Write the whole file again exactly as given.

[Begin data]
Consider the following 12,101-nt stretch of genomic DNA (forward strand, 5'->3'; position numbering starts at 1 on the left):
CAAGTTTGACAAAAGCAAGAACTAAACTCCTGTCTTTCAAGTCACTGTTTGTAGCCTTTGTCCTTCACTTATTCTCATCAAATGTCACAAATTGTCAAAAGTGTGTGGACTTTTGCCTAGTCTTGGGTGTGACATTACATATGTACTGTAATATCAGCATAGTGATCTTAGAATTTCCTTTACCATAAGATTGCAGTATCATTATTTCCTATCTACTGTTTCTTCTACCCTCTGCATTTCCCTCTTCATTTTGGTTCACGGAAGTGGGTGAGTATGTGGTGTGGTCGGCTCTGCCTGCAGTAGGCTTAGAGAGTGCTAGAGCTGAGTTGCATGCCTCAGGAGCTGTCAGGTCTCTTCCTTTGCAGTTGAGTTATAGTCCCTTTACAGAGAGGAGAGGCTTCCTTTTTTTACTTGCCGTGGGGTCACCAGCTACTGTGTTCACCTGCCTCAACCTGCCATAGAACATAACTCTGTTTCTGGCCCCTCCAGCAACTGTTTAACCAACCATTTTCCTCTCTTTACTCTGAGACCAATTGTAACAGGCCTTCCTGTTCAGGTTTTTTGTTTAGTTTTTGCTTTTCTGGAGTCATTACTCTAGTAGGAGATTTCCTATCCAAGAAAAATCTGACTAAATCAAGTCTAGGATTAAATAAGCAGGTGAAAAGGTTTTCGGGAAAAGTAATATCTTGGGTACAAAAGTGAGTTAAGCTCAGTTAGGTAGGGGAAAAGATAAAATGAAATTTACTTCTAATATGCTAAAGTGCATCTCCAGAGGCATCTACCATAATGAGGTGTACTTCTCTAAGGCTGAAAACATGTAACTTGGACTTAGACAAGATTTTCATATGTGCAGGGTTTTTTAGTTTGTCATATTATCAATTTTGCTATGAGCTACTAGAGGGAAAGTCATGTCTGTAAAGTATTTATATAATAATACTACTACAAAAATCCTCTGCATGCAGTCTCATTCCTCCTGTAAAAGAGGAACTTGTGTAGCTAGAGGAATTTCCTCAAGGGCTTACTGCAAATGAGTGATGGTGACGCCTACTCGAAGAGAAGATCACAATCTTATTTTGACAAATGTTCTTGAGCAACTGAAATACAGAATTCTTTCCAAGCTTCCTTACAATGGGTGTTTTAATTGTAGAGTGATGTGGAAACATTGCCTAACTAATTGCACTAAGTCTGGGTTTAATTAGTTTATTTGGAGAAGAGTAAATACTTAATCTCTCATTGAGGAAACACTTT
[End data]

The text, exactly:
Consider the following 12,101-nt stretch of genomic DNA (forward strand, 5'->3'; position numbering starts at 1 on the left):
CAAGTTTGACAAAAGCAAGAACTAAACTCCTGTCTTTCAAGTCACTGTTTGTAGCCTTTGTCCTTCACTTATTCTCATCAAATGTCACAAATTGTCAAAAGTGTGTGGACTTTTGCCTAGTCTTGGGTGTGACATTACATATGTACTGTAATATCAGCATAGTGATCTTAGAATTTCCTTTACCATAAGATTGCAGTATCATTATTTCCTATCTACTGTTTCTTCTACCCTCTGCATTTCCCTCTTCATTTTGGTTCACGGAAGTGGGTGAGTATGTGGTGTGGTCGGCTCTGCCTGCAGTAGGCTTAGAGAGTGCTAGAGCTGAGTTGCATGCCTCAGGAGCTGTCAGGTCTCTTCCTTTGCAGTTGAGTTATAGTCCCTTTACAGAGAGGAGAGGCTTCCTTTTTTTACTTGCCGTGGGGTCACCAGCTACTGTGTTCACCTGCCTCAACCTGCCATAGAACATAACTCTGTTTCTGGCCCCTCCAGCAACTGTTTAACCAACCATTTTCCTCTCTTTACTCTGAGACCAATTGTAACAGGCCTTCCTGTTCAGGTTTTTTGTTTAGTTTTTGCTTTTCTGGAGTCATTACTCTAGTAGGAGATTTCCTATCCAAGAAAAATCTGACTAAATCAAGTCTAGGATTAAATAAGCAGGTGAAAAGGTTTTCGGGAAAAGTAATATCTTGGGTACAAAAGTGAGTTAAGCTCAGTTAGGTAGGGGAAAAGATAAAATGAAATTTACTTCTAATATGCTAAAGTGCATCTCCAGAGGCATCTACCATAATGAGGTGTACTTCTCTAAGGCTGAAAACATGTAACTTGGACTTAGACAAGATTTTCATATGTGCAGGGTTTTTTAGTTTGTCATATTATCAATTTTGCTATGAGCTACTAGAGGGAAAGTCATGTCTGTAAAGTATTTATATAATAATACTACTACAAAAATCCTCTGCATGCAGTCTCATTCCTCCTGTAAAAGAGGAACTTGTGTAGCTAGAGGAATTTCCTCAAGGGCTTACTGCAAATGAGTGATGGTGACGCCTACTCGAAGAGAAGATCACAATCTTATTTTGACAAATGTTCTTGAGCAACTGAAATACAGAATTCTTTCCAAGCTTCCTTACAATGGGTGTTTTAATTGTAGAGTGATGTGGAAACATTGCCTAACTAATTGCACTAAGTCTGGGTTTAATTAGTTTATTTGGAGAAGAGTAAATACTTAATCTCTCATTGAGGAAACACTTT